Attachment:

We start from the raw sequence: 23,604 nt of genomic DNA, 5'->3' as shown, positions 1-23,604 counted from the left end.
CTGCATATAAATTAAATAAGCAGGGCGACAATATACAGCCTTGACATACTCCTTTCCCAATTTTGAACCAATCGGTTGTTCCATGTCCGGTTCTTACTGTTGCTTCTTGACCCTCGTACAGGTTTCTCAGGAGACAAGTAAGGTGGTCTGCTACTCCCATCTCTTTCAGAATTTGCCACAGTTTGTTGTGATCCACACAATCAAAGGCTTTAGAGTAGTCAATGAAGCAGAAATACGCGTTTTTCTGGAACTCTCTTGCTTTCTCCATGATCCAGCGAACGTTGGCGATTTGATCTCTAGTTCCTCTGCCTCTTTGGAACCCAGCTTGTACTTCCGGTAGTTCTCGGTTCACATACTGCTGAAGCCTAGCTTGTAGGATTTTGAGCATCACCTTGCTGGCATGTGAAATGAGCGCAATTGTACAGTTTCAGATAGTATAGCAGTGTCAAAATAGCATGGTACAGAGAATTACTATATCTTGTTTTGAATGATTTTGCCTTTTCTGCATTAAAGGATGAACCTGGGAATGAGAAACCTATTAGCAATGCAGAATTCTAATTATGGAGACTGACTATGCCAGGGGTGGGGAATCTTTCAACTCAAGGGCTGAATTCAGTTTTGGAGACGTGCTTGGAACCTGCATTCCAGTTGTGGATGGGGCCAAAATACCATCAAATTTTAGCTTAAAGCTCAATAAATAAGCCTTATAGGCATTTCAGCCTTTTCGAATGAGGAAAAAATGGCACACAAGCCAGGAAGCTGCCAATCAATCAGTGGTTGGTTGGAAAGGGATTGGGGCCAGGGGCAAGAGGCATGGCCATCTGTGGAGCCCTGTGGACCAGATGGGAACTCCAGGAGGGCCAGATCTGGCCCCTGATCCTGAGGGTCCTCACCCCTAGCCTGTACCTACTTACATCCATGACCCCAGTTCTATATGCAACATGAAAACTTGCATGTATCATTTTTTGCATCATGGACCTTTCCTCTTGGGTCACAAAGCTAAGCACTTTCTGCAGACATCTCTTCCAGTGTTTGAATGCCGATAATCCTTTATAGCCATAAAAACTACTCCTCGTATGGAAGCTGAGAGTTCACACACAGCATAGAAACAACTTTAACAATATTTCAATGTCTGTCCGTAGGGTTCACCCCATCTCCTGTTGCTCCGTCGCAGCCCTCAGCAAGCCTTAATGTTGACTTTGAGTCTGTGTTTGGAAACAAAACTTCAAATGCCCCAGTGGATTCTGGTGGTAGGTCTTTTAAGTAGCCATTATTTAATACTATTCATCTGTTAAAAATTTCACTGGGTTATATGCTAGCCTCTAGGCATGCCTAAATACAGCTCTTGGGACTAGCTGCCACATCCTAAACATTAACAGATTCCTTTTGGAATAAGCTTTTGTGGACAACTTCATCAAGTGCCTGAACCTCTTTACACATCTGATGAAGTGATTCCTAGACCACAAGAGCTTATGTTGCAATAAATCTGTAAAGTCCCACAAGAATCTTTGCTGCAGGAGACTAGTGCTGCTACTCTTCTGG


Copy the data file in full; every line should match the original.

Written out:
We start from the raw sequence: 23,604 nt of genomic DNA, 5'->3' as shown, positions 1-23,604 counted from the left end.
CTGCATATAAATTAAATAAGCAGGGCGACAATATACAGCCTTGACATACTCCTTTCCCAATTTTGAACCAATCGGTTGTTCCATGTCCGGTTCTTACTGTTGCTTCTTGACCCTCGTACAGGTTTCTCAGGAGACAAGTAAGGTGGTCTGCTACTCCCATCTCTTTCAGAATTTGCCACAGTTTGTTGTGATCCACACAATCAAAGGCTTTAGAGTAGTCAATGAAGCAGAAATACGCGTTTTTCTGGAACTCTCTTGCTTTCTCCATGATCCAGCGAACGTTGGCGATTTGATCTCTAGTTCCTCTGCCTCTTTGGAACCCAGCTTGTACTTCCGGTAGTTCTCGGTTCACATACTGCTGAAGCCTAGCTTGTAGGATTTTGAGCATCACCTTGCTGGCATGTGAAATGAGCGCAATTGTACAGTTTCAGATAGTATAGCAGTGTCAAAATAGCATGGTACAGAGAATTACTATATCTTGTTTTGAATGATTTTGCCTTTTCTGCATTAAAGGATGAACCTGGGAATGAGAAACCTATTAGCAATGCAGAATTCTAATTATGGAGACTGACTATGCCAGGGGTGGGGAATCTTTCAACTCAAGGGCTGAATTCAGTTTTGGAGACGTGCTTGGAACCTGCATTCCAGTTGTGGATGGGGCCAAAATACCATCAAATTTTAGCTTAAAGCTCAATAAATAAGCCTTATAGGCATTTCAGCCTTTTCGAATGAGGAAAAAATGGCACACAAGCCAGGAAGCTGCCAATCAATCAGTGGTTGGTTGGAAAGGGATTGGGGCCAGGGGCAAGAGGCATGGCCATCTGTGGAGCCCTGTGGACCAGATGGGAACTCCAGGAGGGCCAGATCTGGCCCCTGATCCTGAGGGTCCTCACCCCTAGCCTGTACCTACTTACATCCATGACCCCAGTTCTATATGCAACATGAAAACTTGCATGTATCATTTTTTGCATCATGGACCTTTCCTCTTGGGTCACAAAGCTAAGCACTTTCTGCAGACATCTCTTCCAGTGTTTGAATGCCGATAATCCTTTATAGCCATAAAAACTACTCCTCGTATGGAAGCTGAGAGTTCACACACAGCATAGAAACAACTTTAACAATATTTCAATGTCTGTCCGTAGGGTTCACCCCATCTCCTGTTGCTCCGTCGCAGCCCTCAGCAAGCCTTAATGTTGACTTTGAGTCTGTGTTTGGAAACAAAACTTCAAATGCCCCAGTGGATTCTGGTGGTAGGTCTTTTAAGTAGCCATTATTTAATACTATTCATCTGTTAAAAATTTCACTGGGTTATATGCTAGCCTCTAGGCATGCCTAAATACAGCTCTTGGGACTAGCTGCCACATCCTAAACATTAACAGATTCCTTTTGGAATAAGCTTTTGTGGACAACTTCATCAAGTGCCTGAACCTCTTTACACATCTGATGAAGTGATTCCTAGACCACAAGAGCTTATGTTGCAATAAATCTGTAAAGTCCCACAAGAATCTTTGCTGCAGGAGACTAGTGCTGCTACTCTTCTGG